State Representative Chris Rabb and neighbor Marq Temple at a demonstration on December 4 protesting Zatos Investments proposed development. | Photo: Stacia Friedman

State Representative Chris Rabb addressed the protesters. “I am opposed to this development,” he said. “I want to provide the resources to help you make good trouble so developers know not to mess with us.” Councilperson Cindy Bass was also there to add her support.

The JAHC is also working with West Mount Airy Neighbors (WMAN), a community resource. “WMAN is not going to be an advocate for developers, nor are we going to be in a position of opposition,” said Steve Kendall, WMAN president and a retired architecture professor. “Our goal is to help form lines of communication between neighbors and the development.”

Architect Morrie Zimmerman, chairman of WMAN’s Neighborhood Transformation Committee, has scheduled a tentative Zoom meeting on Thursday, December 16 between the planned development’s architect and leaders of the JAHC, during which a final rendering of the proposed apartment building will be discussed. Familetti said that he looks forward to the Zoom meeting during which which he will present the plan to residents. Meanwhile, the protests continue.


About the Author

Stacia Friedman is a Philadelphia freelance writer and visual artist who tried New York and Los Angeles on for size and came home to roost. Her articles have appeared in WHYY’s Newsworks, The Philadelphia Inquirer, The New York Times, Broad Street Review, and Chestnut Hill Local. She loves the city’s architecture, history, and vibrant arts scene.


  1. Wayne Batchis says:

    Nice article, but I think it is important to note that this development is just around the corner from a regional rail station and within a block or two of several large condo buildings. It is a bit inaccurate to describe Mt. Airy as “essentially a suburb” made up of mostly single houses. While single family homes make up about 1/3 of the housing stock, the neighborhood has many many blocks of rows and twins, and has the density of an urban neighborhood. A four or five story building is not at all out of character for the neighborhood. Fighting appropriate transit oriented development such as this is irresponsible in a time of rapidly increasing housing prices and a climate crisis.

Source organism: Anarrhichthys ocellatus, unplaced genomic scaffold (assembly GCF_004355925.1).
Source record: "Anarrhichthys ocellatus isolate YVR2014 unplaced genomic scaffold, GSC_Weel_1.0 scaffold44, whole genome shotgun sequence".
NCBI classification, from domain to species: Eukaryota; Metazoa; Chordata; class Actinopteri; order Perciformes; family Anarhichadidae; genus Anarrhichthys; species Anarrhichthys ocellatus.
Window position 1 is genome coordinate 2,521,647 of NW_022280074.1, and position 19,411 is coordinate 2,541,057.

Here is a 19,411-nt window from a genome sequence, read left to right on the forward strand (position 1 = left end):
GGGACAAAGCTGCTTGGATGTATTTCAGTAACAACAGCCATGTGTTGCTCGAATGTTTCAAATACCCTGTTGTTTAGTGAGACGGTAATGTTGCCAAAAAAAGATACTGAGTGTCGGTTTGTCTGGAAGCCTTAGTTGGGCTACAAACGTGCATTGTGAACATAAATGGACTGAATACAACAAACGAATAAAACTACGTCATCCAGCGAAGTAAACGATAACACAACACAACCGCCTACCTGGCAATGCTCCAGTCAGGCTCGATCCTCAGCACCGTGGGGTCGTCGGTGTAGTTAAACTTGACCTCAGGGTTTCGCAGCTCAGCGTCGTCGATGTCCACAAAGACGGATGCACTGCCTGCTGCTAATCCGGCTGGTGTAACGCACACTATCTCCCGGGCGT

2. Jain Sawickij says:

    Does anyone really think that the current use of this property – a one-story dilapidated storefront that has been sitting vacant for many years – is better than housing?

    1. Jack says:

      Evidently some exclusionary, backward looking folks do think that way. NIMBYs gonna nimby I guess

  3. Dan says:

    “They want to put a downtown building in our quiet, residential neighborhood”

    Umm, there are 8 and 10 story apartment buildings less than a block away.

  4. Yvonne B. haskins says:

    Replying to Wayne Batchus…Ithe article did not say DETACHED SF homes. I live on McCallum in a twin, and it is a single family home. Row house can be SF homes. Your criticizing with the TOD argument about parking not being needed discounts the traffic danger on Hortter being a speedway to and from Lincoln Drive, making it a hazard to walk or drive around that intersection. It also discounts the impact of a high rise, tiny apartment/size complex on the quality of life of surrounding neighbors. And the design is ugly. It should never have been mapped as a CM-X2.5 across from a large pre-school where cars drop off kids. People in Mt. Airy still need cars, and the speed track simply compounds an awful plan for this site.

    1. Jane says:

      I drive this intersection every day on my way to work and back and it’s already congested enough. Definitely does not need a huge apartment building with no parking attached! I’m not against apartment buildings in Mt. Airy, but they could not have picked a worse spot for it!